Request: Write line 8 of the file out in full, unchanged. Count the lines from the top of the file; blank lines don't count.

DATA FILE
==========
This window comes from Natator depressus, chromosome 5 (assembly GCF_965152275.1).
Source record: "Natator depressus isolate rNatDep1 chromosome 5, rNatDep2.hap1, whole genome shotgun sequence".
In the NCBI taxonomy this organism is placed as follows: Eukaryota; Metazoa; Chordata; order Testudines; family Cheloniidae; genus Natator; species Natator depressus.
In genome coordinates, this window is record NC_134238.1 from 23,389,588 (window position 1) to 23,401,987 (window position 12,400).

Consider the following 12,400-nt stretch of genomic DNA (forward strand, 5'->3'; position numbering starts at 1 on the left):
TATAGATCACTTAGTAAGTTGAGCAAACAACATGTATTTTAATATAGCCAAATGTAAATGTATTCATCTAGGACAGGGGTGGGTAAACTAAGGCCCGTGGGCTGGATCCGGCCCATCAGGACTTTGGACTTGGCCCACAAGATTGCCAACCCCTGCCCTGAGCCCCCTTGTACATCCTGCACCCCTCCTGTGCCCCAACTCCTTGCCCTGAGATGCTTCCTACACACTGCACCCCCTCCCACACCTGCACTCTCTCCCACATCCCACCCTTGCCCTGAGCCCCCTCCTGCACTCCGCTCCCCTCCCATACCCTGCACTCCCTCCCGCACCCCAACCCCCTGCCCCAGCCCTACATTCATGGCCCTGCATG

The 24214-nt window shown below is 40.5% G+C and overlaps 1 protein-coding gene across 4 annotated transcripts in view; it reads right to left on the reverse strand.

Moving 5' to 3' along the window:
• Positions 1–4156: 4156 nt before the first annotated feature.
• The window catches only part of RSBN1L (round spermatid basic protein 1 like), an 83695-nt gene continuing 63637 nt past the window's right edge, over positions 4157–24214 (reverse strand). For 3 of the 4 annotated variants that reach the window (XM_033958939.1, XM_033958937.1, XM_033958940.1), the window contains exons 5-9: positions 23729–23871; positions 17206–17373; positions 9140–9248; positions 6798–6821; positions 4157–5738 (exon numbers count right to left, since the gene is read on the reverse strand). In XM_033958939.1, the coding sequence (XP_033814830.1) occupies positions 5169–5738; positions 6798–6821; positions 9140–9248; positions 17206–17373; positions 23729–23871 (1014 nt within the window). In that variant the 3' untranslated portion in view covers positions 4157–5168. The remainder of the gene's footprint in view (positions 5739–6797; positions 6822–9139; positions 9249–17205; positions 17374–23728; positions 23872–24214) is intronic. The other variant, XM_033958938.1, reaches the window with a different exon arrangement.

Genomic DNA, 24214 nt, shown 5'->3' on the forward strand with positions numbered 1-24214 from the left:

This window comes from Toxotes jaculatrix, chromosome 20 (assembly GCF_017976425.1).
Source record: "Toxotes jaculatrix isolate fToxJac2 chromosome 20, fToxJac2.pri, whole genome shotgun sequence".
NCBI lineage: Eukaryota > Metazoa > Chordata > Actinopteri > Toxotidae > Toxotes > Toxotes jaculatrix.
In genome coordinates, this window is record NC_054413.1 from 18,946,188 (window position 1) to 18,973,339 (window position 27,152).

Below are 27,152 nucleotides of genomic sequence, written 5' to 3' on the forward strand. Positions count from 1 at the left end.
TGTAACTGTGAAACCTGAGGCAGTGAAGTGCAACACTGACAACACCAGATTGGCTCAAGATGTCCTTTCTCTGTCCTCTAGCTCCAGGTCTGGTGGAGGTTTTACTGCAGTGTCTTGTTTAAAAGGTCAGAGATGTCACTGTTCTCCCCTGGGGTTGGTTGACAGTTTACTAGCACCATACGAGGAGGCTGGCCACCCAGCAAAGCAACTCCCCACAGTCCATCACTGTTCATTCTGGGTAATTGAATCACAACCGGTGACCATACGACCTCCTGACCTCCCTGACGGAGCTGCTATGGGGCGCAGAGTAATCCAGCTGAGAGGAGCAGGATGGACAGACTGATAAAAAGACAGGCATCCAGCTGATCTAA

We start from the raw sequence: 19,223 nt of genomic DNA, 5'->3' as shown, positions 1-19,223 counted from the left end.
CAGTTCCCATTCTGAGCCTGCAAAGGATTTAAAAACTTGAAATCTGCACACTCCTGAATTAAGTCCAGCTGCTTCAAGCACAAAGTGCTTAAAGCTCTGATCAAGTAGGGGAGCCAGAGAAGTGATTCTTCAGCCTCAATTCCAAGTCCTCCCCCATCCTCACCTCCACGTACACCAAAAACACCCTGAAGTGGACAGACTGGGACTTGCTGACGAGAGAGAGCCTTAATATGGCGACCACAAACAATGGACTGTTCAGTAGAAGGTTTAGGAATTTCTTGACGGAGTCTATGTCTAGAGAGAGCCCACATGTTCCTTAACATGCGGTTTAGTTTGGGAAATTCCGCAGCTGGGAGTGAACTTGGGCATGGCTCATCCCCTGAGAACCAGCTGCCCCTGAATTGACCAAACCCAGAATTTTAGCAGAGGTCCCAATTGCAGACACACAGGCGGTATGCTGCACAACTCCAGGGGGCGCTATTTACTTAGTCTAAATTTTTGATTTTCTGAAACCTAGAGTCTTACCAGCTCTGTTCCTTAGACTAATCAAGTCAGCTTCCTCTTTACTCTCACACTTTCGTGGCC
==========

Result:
Moving 5' to 3' along the window: